Toucan Protocol - NCT

February 24, 2022

1. Preface

The developers of Toucan Protocol contracted byterocket to conduct a smart contract audit of their Nature Carbon Tonne (NCT) smart contract. Toucan is building a protocol that “brings programmable carbon to Web3, unlocking its potential for a regenerative economy.

The team of byterocket reviewed and audited the above smart contracts in the course of this audit. We started on the 21st of January and finished on the 24th of February 2022.

The audit included the following services:

  • Manual Multi-Pass Code Review
  • Automated Code Review
  • In-Depth Protocol Analysis
  • Formal Report

byterocket gained access to the code via a private GitHub repository. We based the audit on the main branch of the repository, deployed on January 30th, 2022 (commit hash f79bfcf34cfe0c742be8d48a98c6aea289256d7a). The updated version was provided to us on March 4th, 2022 via two new commits to the private repository, addressing our findings. The last and most recent commit hash that we audited is 39e49715579a47921e8940f5ca0aaff05dfd9cef.

2. Manual Code Review

We conducted a manual multi-pass code review of the smart contracts mentioned in section (1). Three different people went through the smart contract independently and compared their results in multiple concluding discussions.

The manual review and analysis were additionally supported by multiple automated reviewing tools, like Slither, GasGauge, Manticore,  and different fuzzing tools.

2.1 Severity Categories

We are categorizing our findings into four different levels of severity:

2.2 Summary

On the code level, we found 6 bugs or flaws, with 6 of them being fixed in a subsequent update. Prior to this, there have been 6 non-critical findings.

The contracts are written according to the latest standard used within the Ethereum community and the Solidity community’s best practices, with some exceptions listed below. The naming of variables is very logical and understandable, which results in the contract being useful to understand. The code is well documented. The developers provided us with a test suite as well as deployment scripts.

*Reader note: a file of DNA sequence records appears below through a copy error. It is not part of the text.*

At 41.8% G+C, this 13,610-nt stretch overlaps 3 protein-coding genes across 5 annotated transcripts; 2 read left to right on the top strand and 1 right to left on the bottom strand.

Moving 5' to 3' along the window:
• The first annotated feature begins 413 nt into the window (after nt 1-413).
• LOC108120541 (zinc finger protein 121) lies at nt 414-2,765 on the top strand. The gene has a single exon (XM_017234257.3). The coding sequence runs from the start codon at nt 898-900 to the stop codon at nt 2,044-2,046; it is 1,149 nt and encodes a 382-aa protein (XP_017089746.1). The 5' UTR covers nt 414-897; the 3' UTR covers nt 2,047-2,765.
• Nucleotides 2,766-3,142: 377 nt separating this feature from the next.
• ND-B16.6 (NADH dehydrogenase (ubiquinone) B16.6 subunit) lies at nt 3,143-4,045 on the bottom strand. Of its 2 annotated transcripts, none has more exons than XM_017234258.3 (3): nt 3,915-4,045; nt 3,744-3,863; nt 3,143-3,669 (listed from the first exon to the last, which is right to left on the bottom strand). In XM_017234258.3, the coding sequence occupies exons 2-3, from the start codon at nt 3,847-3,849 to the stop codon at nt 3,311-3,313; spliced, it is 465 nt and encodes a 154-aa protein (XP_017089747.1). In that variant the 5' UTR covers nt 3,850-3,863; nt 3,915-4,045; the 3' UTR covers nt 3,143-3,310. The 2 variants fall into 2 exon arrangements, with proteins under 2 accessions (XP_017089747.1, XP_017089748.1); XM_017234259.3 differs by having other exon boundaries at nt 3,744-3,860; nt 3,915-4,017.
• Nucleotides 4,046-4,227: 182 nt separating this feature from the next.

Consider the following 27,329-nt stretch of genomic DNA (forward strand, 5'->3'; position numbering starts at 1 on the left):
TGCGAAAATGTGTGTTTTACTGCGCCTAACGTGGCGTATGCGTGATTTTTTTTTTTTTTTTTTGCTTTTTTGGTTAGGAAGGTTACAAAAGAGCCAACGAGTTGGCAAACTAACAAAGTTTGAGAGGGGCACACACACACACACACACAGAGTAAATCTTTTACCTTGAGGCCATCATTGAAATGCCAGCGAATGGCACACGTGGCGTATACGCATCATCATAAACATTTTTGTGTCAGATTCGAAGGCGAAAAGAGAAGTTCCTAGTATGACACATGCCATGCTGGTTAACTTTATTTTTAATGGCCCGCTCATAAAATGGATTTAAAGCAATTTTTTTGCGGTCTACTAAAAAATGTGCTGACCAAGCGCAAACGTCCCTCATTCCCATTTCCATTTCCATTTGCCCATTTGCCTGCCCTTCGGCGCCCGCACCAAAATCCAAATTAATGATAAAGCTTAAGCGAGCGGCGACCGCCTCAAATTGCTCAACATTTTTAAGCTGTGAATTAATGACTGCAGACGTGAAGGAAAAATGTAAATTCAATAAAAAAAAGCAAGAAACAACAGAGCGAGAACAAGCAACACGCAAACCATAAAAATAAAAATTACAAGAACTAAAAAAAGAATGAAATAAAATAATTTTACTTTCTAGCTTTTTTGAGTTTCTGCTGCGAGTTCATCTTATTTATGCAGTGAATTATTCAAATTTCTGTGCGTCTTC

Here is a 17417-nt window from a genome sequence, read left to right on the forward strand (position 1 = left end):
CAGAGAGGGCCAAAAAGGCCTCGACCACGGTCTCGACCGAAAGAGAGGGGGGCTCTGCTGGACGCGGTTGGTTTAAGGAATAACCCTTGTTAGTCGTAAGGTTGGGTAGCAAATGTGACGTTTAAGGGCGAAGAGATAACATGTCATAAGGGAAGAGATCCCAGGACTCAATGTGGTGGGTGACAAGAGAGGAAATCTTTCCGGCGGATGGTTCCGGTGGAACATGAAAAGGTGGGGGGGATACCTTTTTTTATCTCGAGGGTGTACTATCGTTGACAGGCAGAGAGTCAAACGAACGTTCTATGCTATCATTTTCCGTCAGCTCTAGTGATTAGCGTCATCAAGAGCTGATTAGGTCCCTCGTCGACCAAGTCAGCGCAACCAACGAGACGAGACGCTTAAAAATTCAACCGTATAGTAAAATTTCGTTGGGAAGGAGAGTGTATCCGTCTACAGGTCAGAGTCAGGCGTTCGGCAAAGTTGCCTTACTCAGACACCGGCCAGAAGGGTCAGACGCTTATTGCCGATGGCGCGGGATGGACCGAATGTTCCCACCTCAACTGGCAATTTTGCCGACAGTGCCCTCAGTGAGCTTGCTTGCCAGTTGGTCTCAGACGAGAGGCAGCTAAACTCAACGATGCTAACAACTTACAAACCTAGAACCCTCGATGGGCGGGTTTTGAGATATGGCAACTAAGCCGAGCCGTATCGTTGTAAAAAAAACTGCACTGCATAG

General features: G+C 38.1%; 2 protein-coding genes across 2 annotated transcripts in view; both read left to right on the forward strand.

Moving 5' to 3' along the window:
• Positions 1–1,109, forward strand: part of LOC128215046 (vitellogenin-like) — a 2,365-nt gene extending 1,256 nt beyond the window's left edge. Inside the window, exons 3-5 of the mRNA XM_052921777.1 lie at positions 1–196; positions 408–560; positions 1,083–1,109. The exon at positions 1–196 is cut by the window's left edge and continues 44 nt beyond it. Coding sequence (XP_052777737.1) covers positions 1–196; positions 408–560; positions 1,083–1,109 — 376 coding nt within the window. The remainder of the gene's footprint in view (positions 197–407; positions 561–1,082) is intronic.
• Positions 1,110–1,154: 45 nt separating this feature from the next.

2.3 Findings

NC.1 - Inaccurate documentation for setTCO2- Scoring() [NO SEVERITY] FIXED

Location: NCT.sol - Line 328 - 331

The documentation of this function has a slight inaccuracy. It can only be called by the manager role, while the documentation states that only owners may call it.

These are the affected lines of code:

/// @notice Allows owner to pass an array to hold TCO2 contract addresses that are
/// ordered by some form of scoring mechanism
/// @param tco2s array of ordered TCO2 addresses
function setTCO2Scoring(address[] calldata tco2s) external onlyManagers

Consider updating the documentation to match the implementation.

Update on the 29th of March:
The corresponding documentation has been updated.

NC.2 - Use of deprecated library functions [NO SEVERITY] FIXED

Location: NCT.sol - Line 75 & BaseCarbonTonne.sol - Line 82

The initialize() function is using the _setupRole() function to set up roles. This function has been deprecated, as referenced here. The new function is called _grantRole().